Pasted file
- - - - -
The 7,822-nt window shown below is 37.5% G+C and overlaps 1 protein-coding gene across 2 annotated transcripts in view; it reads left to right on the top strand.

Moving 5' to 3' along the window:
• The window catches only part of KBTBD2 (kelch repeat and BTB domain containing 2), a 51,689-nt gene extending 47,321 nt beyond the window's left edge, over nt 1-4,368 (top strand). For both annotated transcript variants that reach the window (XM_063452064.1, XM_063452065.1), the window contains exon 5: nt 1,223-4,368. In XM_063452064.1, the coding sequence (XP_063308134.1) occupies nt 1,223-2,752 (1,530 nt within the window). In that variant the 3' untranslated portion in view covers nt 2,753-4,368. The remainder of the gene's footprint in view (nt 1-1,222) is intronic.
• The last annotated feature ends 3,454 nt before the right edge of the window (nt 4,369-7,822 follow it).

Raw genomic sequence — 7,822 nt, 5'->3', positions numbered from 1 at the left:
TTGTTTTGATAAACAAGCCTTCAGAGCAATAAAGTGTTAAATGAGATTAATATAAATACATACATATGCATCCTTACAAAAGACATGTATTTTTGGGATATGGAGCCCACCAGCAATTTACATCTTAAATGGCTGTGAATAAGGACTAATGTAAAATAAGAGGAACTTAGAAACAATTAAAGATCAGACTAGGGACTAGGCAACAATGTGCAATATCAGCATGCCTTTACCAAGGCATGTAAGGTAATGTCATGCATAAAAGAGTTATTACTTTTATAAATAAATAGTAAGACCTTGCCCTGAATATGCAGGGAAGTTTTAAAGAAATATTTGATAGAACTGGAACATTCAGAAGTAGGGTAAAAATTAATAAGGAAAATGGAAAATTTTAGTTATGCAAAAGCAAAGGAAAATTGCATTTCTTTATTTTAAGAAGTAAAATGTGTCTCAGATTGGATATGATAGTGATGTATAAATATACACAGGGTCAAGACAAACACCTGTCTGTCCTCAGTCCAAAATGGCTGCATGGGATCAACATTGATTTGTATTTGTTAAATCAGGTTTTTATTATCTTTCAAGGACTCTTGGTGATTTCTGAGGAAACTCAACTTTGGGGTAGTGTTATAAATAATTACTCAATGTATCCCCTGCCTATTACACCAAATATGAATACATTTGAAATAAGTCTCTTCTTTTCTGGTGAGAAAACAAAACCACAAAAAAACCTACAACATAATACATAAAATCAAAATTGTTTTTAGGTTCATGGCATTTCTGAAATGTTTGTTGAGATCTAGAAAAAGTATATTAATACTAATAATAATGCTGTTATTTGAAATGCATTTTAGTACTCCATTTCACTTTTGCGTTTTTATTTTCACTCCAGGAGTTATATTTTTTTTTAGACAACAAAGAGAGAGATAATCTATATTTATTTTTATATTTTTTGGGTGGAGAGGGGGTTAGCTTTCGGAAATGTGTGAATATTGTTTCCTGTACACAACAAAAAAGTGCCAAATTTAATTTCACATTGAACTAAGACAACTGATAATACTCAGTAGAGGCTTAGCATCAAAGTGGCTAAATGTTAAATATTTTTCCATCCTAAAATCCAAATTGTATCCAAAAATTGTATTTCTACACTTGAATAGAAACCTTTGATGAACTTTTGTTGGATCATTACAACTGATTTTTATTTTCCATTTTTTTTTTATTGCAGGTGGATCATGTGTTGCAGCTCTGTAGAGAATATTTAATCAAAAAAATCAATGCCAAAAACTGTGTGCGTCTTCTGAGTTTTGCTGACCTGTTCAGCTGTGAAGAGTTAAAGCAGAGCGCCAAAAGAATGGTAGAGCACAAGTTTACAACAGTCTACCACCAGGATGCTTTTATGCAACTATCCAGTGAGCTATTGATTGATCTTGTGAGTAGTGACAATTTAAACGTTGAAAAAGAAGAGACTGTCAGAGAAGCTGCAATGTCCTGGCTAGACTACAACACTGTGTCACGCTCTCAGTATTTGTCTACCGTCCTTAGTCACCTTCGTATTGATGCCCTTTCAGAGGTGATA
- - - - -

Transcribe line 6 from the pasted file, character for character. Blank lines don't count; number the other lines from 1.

TTGTTTTGATAAACAAGCCTTCAGAGCAATAAAGTGTTAAATGAGATTAATATAAATACATACATATGCATCCTTACAAAAGACATGTATTTTTGGGATATGGAGCCCACCAGCAATTTACATCTTAAATGGCTGTGAATAAGGACTAATGTAAAATAAGAGGAACTTAGAAACAATTAAAGATCAGACTAGGGACTAGGCAACAATGTGCAATATCAGCATGCCTTTACCAAGGCATGTAAGGTAATGTCATGCATAAAAGAGTTATTACTTTTATAAATAAATAGTAAGACCTTGCCCTGAATATGCAGGGAAGTTTTAAAGAAATATTTGATAGAACTGGAACATTCAGAAGTAGGGTAAAAATTAATAAGGAAAATGGAAAATTTTAGTTATGCAAAAGCAAAGGAAAATTGCATTTCTTTATTTTAAGAAGTAAAATGTGTCTCAGATTGGATATGATAGTGATGTATAAATATACACAGGGTCAAGACAAACACCTGTCTGTCCTCAGTCCAAAATGGCTGCATGGGATCAACATTGATTTGTATTTGTTAAATCAGGTTTTTATTATCTTTCAAGGACTCTTGGTGATTTCTGAGGAAACTCAACTTTGGGGTAGTGTTATAAATAATTACTCAATGTATCCCCTGCCTATTACACCAAATATGAATACATTTGAAATAAGTCTCTTCTTTTCTGGTGAGAAAACAAAACCACAAAAAAACCTACAACATAATACATAAAATCAAAATTGTTTTTAGGTTCATGGCATTTCTGAAATGTTTGTTGAGATCTAGAAAAAGTATATTAATACTAATAATAATGCTGTTATTTGAAATGCATTTTAGTACTCCATTTCACTTTTGCGTTTTTATTTTCACTCCAGGAGTTATATTTTTTTTTAGACAACAAAGAGAGAGATAATCTATATTTATTTTTATATTTTTTGGGTGGAGAGGGGGTTAGCTTTCGGAAATGTGTGAATATTGTTTCCTGTACACAACAAAAAAGTGCCAAATTTAATTTCACATTGAACTAAGACAACTGATAATACTCAGTAGAGGCTTAGCATCAAAGTGGCTAAATGTTAAATATTTTTCCATCCTAAAATCCAAATTGTATCCAAAAATTGTATTTCTACACTTGAATAGAAACCTTTGATGAACTTTTGTTGGATCATTACAACTGATTTTTATTTTCCATTTTTTTTTTATTGCAGGTGGATCATGTGTTGCAGCTCTGTAGAGAATATTTAATCAAAAAAATCAATGCCAAAAACTGTGTGCGTCTTCTGAGTTTTGCTGACCTGTTCAGCTGTGAAGAGTTAAAGCAGAGCGCCAAAAGAATGGTAGAGCACAAGTTTACAACAGTCTACCACCAGGATGCTTTTATGCAACTATCCAGTGAGCTATTGATTGATCTTGTGAGTAGTGACAATTTAAACGTTGAAAAAGAAGAGACTGTCAGAGAAGCTGCAATGTCCTGGCTAGACTACAACACTGTGTCACGCTCTCAGTATTTGTCTACCGTCCTTAGTCACCTTCGTATTGATGCCCTTTCAGAGGTGATA